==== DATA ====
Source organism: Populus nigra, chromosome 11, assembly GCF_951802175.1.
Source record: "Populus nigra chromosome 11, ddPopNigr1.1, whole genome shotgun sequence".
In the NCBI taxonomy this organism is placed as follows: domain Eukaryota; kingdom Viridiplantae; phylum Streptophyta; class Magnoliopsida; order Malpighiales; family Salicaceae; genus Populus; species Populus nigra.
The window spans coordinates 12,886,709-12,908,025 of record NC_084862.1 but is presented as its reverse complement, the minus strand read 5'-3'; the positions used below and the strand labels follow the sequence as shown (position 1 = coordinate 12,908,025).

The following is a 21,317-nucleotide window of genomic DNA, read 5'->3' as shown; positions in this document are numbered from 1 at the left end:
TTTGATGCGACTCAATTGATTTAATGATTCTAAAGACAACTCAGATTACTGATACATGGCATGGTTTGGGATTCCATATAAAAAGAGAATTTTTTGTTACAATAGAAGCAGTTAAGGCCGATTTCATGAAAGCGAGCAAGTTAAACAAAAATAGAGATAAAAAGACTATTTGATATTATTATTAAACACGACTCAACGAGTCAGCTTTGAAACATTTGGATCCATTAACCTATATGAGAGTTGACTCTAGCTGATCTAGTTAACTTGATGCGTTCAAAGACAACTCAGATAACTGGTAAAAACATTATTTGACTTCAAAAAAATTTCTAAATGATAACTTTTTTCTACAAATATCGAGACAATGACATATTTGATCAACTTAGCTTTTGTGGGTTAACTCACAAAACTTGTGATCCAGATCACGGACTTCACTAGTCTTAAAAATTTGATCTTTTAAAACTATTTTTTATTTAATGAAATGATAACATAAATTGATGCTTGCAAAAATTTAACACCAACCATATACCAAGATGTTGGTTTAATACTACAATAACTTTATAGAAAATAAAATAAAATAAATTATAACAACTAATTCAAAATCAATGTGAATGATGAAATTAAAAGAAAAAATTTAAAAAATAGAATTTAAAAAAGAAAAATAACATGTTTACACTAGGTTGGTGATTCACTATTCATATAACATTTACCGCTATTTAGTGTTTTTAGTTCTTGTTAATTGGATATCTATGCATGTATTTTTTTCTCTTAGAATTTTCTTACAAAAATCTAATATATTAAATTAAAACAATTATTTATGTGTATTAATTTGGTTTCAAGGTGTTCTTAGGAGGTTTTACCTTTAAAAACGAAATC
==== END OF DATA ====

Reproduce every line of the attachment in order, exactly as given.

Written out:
Source organism: Populus nigra, chromosome 11, assembly GCF_951802175.1.
Source record: "Populus nigra chromosome 11, ddPopNigr1.1, whole genome shotgun sequence".
In the NCBI taxonomy this organism is placed as follows: domain Eukaryota; kingdom Viridiplantae; phylum Streptophyta; class Magnoliopsida; order Malpighiales; family Salicaceae; genus Populus; species Populus nigra.
The window spans coordinates 12,886,709-12,908,025 of record NC_084862.1 but is presented as its reverse complement, the minus strand read 5'-3'; the positions used below and the strand labels follow the sequence as shown (position 1 = coordinate 12,908,025).

The following is a 21,317-nucleotide window of genomic DNA, read 5'->3' as shown; positions in this document are numbered from 1 at the left end:
TTTGATGCGACTCAATTGATTTAATGATTCTAAAGACAACTCAGATTACTGATACATGGCATGGTTTGGGATTCCATATAAAAAGAGAATTTTTTGTTACAATAGAAGCAGTTAAGGCCGATTTCATGAAAGCGAGCAAGTTAAACAAAAATAGAGATAAAAAGACTATTTGATATTATTATTAAACACGACTCAACGAGTCAGCTTTGAAACATTTGGATCCATTAACCTATATGAGAGTTGACTCTAGCTGATCTAGTTAACTTGATGCGTTCAAAGACAACTCAGATAACTGGTAAAAACATTATTTGACTTCAAAAAAATTTCTAAATGATAACTTTTTTCTACAAATATCGAGACAATGACATATTTGATCAACTTAGCTTTTGTGGGTTAACTCACAAAACTTGTGATCCAGATCACGGACTTCACTAGTCTTAAAAATTTGATCTTTTAAAACTATTTTTTATTTAATGAAATGATAACATAAATTGATGCTTGCAAAAATTTAACACCAACCATATACCAAGATGTTGGTTTAATACTACAATAACTTTATAGAAAATAAAATAAAATAAATTATAACAACTAATTCAAAATCAATGTGAATGATGAAATTAAAAGAAAAAATTTAAAAAATAGAATTTAAAAAAGAAAAATAACATGTTTACACTAGGTTGGTGATTCACTATTCATATAACATTTACCGCTATTTAGTGTTTTTAGTTCTTGTTAATTGGATATCTATGCATGTATTTTTTTCTCTTAGAATTTTCTTACAAAAATCTAATATATTAAATTAAAACAATTATTTATGTGTATTAATTTGGTTTCAAGGTGTTCTTAGGAGGTTTTACCTTTAAAAACGAAATC